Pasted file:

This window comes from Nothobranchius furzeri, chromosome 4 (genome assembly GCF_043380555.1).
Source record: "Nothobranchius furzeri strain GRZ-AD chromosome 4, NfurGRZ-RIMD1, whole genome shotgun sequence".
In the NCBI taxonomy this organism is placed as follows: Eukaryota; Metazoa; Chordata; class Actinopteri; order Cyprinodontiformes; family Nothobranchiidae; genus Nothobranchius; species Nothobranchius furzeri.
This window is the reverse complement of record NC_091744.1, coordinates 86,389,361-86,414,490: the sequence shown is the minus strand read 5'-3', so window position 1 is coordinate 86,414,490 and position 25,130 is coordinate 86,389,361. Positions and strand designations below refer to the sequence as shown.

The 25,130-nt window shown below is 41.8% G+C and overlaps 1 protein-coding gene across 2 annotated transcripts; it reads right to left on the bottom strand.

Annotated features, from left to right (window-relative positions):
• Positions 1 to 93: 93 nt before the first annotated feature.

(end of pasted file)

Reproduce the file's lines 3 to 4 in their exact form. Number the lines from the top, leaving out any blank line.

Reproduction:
In the NCBI taxonomy this organism is placed as follows: Eukaryota; Metazoa; Chordata; class Actinopteri; order Cyprinodontiformes; family Nothobranchiidae; genus Nothobranchius; species Nothobranchius furzeri.
This window is the reverse complement of record NC_091744.1, coordinates 86,389,361-86,414,490: the sequence shown is the minus strand read 5'-3', so window position 1 is coordinate 86,414,490 and position 25,130 is coordinate 86,389,361. Positions and strand designations below refer to the sequence as shown.